The vacuum infusion process has been found to be very versatile for making large composite structures. During the resin impregnation process, the vacuum causes the nucleation and formation of air bubbles from gasses dissolved in the resin. One solution to this would be a degassing process prior to infusion. Recent experiments have shown that a degassing process, conducted in batches with a small quantity of a bubble nucleation agent (Scotch-Brite) and an air sparging method could reduce void formation in the vacuum infusion process. At 90 mbar, this method of degassing may remove 40-50% of the dissolved gas. However, despite reducing the level of dissolved gas, some micro-bubbles remain suspended due to the viscosity of the resin and contribute to void formation. While these results were quite encouraging, there is a need to design a system to ensure a continuous supply of degassed resin as a better way forward. In a continuous degassing system, it is necessary to establish the relationship between the degassing process quality and void content reduction from the perspective of strength and performance, besides signifying the most viable method of degassing.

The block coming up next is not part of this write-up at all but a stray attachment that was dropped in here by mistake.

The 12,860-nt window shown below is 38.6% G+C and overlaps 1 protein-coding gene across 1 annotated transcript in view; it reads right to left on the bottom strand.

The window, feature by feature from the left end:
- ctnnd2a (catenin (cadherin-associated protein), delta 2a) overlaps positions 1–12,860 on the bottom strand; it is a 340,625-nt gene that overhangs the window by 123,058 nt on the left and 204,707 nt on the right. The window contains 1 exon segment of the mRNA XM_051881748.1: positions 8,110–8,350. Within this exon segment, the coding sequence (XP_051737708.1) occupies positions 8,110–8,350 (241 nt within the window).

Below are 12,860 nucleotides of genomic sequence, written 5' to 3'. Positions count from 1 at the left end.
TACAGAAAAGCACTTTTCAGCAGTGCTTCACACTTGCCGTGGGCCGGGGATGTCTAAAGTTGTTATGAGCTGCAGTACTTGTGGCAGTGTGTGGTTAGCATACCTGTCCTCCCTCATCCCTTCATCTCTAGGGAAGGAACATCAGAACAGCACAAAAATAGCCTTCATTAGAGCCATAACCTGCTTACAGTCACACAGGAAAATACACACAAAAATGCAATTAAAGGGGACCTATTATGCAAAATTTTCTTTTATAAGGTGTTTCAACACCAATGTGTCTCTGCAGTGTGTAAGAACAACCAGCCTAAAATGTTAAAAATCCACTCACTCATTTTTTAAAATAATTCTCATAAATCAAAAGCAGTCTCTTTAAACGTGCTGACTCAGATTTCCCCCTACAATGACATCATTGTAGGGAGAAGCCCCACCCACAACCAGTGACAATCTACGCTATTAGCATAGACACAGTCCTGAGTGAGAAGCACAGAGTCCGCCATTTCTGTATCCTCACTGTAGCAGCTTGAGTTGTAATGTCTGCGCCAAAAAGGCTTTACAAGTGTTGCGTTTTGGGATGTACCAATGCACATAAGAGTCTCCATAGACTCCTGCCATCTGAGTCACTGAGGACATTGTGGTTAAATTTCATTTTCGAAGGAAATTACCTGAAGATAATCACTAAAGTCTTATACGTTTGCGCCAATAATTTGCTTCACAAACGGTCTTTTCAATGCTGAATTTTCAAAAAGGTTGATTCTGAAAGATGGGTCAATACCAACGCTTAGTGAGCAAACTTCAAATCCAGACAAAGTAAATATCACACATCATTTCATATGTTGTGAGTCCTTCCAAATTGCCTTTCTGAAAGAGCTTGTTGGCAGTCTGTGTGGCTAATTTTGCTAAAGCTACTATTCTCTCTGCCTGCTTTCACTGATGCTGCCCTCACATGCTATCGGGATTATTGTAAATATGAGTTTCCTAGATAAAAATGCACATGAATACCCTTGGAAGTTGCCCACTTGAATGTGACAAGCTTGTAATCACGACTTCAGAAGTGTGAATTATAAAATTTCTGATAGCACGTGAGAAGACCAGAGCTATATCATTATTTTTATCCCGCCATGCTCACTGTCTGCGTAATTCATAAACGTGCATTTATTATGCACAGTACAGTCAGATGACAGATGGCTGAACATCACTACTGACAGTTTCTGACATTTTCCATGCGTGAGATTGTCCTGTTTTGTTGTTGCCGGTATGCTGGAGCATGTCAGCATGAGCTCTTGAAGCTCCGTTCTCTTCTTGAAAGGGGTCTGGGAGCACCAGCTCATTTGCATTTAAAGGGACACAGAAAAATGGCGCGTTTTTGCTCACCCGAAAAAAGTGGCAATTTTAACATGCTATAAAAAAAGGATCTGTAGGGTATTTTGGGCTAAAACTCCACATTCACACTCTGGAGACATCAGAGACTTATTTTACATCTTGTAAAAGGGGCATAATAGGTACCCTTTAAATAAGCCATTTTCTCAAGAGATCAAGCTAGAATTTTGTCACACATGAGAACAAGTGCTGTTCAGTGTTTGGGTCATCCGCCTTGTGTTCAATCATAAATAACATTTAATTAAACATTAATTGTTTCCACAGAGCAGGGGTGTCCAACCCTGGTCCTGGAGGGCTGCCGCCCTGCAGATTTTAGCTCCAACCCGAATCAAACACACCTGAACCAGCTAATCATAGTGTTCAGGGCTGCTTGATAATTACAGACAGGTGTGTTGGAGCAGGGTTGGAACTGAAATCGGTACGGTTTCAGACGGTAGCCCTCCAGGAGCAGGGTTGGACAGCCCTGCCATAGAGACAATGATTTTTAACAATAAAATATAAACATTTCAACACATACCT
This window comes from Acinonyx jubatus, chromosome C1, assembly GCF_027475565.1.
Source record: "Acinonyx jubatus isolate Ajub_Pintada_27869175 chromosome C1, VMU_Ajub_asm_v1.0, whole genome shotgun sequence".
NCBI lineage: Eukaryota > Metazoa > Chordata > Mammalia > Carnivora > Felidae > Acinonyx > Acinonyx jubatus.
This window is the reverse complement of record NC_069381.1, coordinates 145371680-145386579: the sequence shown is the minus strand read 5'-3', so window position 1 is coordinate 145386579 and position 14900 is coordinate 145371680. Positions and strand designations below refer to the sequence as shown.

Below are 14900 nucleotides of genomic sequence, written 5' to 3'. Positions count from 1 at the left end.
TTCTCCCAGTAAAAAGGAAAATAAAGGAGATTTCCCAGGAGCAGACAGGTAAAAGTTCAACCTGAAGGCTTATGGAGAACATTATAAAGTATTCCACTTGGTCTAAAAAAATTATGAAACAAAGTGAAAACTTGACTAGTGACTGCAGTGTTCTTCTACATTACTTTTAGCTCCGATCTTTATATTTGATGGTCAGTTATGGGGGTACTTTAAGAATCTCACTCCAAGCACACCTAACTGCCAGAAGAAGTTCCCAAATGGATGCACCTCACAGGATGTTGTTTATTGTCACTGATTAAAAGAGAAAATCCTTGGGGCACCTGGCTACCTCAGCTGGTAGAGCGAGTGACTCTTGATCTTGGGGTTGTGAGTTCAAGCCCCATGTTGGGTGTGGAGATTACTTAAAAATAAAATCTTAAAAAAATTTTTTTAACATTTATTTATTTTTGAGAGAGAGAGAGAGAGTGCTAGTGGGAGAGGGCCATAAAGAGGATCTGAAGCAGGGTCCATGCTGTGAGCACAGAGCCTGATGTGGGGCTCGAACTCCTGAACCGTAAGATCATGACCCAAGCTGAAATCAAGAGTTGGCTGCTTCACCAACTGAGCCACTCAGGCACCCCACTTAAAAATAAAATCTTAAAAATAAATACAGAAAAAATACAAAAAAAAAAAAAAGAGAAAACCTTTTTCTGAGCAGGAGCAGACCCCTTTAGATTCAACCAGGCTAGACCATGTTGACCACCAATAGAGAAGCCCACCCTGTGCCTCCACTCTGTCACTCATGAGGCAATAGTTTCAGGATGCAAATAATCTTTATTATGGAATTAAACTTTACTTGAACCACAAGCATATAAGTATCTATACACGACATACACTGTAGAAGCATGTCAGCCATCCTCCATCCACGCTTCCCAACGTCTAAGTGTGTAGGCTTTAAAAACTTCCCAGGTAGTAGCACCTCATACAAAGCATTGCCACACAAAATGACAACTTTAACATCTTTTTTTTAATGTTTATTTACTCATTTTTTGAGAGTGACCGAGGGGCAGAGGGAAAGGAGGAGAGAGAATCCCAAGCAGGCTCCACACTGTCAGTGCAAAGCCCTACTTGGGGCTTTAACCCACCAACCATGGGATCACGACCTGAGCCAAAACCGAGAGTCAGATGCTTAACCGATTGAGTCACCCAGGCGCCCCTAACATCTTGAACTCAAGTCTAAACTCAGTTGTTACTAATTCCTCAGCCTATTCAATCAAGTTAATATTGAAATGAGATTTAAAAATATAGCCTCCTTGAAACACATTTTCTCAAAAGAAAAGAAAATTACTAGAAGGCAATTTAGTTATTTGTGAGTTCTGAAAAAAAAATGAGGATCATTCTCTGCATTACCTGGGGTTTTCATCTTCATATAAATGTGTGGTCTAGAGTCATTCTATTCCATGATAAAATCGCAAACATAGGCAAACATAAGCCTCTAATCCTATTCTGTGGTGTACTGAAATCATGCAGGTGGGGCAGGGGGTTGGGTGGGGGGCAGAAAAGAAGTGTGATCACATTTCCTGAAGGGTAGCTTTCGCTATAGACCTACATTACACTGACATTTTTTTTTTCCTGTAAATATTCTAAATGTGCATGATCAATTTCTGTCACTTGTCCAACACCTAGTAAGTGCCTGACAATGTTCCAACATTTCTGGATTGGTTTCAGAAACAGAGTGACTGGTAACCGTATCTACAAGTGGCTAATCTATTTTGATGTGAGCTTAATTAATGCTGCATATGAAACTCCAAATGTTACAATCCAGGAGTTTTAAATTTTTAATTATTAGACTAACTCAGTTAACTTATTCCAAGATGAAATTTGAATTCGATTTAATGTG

|Number of pages||7|
|Journal||Composites Part A: Applied Science and Manufacturing|
|Publication status||Published - 19 Jan 2005|
- vacuum infusion
- composite materials